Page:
Home Consumer Protection Changes to Massachusetts Landlord-Tenant Laws during 2023

Changes to Massachusetts Landlord-Tenant Laws during 2023

muccilegal December 20, 2023

The Massachusetts Attorney General’s office (AGO) earlier this year released its annual report on consumer complaints. For the first time, the report had more complaints concerning rental housing in the state than complaints against used car dealers. The difference wasn’t very much, just 9 more complaints received about mostly unsatisfactory sanitary conditions in rental housing, than the number of complaints about dodgy used car salespersons, but enough to be a concerning trend.

The release of the report prompted the state’s Department of Public Health to update the State Sanitary Code which contains minimum standards for residential landlords to comply with concerning the state of the premises they let out to tenants. Local Boards of Health have primary responsibility for enforcing the Code, which itself is a creation of the Department.

Changes to the Code became effective in April 2023. Residential landlords are prohibited from renting any kind of building for “cooking, eating, living or sleeping” if it does not comply with the Code. Buildings may be owner-occupied or just rented out and the term “building” includes mobile dwelling units as well as any other dwelling or dwelling unit.

Residential landlords are expected to ensure they are familiar with the Code and any updates. Both landlords and tenants have responsibilities and rights which must be adhered to; violations of these rights and responsibilities could lead to legal repercussions and potential penalties, including the possibility of eviction for the tenant and fines for the landlord.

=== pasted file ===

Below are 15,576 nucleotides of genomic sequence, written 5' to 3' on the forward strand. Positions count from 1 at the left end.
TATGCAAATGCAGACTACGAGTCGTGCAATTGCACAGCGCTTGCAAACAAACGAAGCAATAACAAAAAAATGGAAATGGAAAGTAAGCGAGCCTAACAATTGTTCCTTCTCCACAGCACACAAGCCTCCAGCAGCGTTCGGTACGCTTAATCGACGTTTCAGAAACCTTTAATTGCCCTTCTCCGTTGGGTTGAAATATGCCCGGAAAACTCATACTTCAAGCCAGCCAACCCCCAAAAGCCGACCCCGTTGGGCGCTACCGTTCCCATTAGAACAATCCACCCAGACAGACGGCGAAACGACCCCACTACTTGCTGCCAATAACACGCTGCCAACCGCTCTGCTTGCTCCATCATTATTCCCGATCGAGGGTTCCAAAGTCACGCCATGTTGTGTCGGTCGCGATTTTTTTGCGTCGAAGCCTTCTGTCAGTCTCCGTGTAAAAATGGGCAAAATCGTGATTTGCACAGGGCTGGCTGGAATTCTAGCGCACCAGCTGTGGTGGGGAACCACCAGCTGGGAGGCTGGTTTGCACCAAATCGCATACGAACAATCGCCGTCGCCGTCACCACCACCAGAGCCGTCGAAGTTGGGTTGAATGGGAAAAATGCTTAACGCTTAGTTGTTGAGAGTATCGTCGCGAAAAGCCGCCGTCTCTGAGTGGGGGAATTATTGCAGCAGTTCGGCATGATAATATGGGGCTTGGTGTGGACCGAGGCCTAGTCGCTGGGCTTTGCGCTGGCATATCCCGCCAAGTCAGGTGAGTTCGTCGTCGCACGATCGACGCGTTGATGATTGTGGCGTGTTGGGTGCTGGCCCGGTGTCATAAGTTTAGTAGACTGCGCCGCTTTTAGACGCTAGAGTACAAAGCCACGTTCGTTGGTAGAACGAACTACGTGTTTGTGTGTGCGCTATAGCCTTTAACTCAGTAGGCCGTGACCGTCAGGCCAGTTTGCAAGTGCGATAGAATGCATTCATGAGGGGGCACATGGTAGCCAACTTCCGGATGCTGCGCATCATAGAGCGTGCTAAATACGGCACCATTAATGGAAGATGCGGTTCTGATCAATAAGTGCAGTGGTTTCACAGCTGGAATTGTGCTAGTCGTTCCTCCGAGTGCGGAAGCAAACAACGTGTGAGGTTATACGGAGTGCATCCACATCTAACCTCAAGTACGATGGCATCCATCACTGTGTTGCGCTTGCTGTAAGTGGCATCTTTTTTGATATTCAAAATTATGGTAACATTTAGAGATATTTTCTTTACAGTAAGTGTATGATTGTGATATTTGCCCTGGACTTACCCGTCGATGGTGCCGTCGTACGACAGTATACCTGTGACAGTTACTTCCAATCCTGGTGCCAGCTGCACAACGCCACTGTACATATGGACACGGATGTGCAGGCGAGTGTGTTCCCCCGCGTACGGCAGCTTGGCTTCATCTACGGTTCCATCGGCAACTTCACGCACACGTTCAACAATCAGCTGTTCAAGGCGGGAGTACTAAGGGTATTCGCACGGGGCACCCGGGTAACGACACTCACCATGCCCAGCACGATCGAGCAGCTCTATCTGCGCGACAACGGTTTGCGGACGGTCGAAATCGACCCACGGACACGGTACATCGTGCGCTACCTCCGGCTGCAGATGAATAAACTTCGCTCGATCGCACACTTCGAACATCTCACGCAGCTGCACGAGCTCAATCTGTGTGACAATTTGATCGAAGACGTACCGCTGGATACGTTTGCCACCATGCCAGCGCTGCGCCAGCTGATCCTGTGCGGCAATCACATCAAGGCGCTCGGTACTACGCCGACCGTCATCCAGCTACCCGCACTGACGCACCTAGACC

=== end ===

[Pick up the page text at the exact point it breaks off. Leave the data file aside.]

Changes to the Code

State Sanitary Code changes

The main changes to the Code that became effective this year included attention to the following:

  • heat provision over the colder months;
  • kitchen facilities must be provided;
  • landlords must be reachable;
  • landlords’ response to emergency situations;
  • mold and excess moisture;
  • pest inspections.

Heating must now be provided by the landlord from September 15th through to the end of May unless weather forecasts mean that the Board of Health revises these dates.

Kitchen facilities in rental properties must now include a refrigerator, a freezer, a cooktop and conventional oven unless the terms of the rental agreement specify otherwise.

Landlords must now be ‘reachable’ through a tenancy. This means that when a tenant has been given a landlord’s phone number, this number must be monitored at least on a 12 hourly basis in case there are issues or emergencies that must be attended to.

Landlords must now respond to a health and safety emergency within 24 hours of this being notified. A health and safety emergency is one that could impact negatively on the health, safety or well-being of any tenant in that landlord’s rental property. In the event of a leak or flood, the landlord must make sure that interior surfaces are dry within 48 hours of being notified or at the end of the event causing the leak or flood, whichever is the sooner of the two.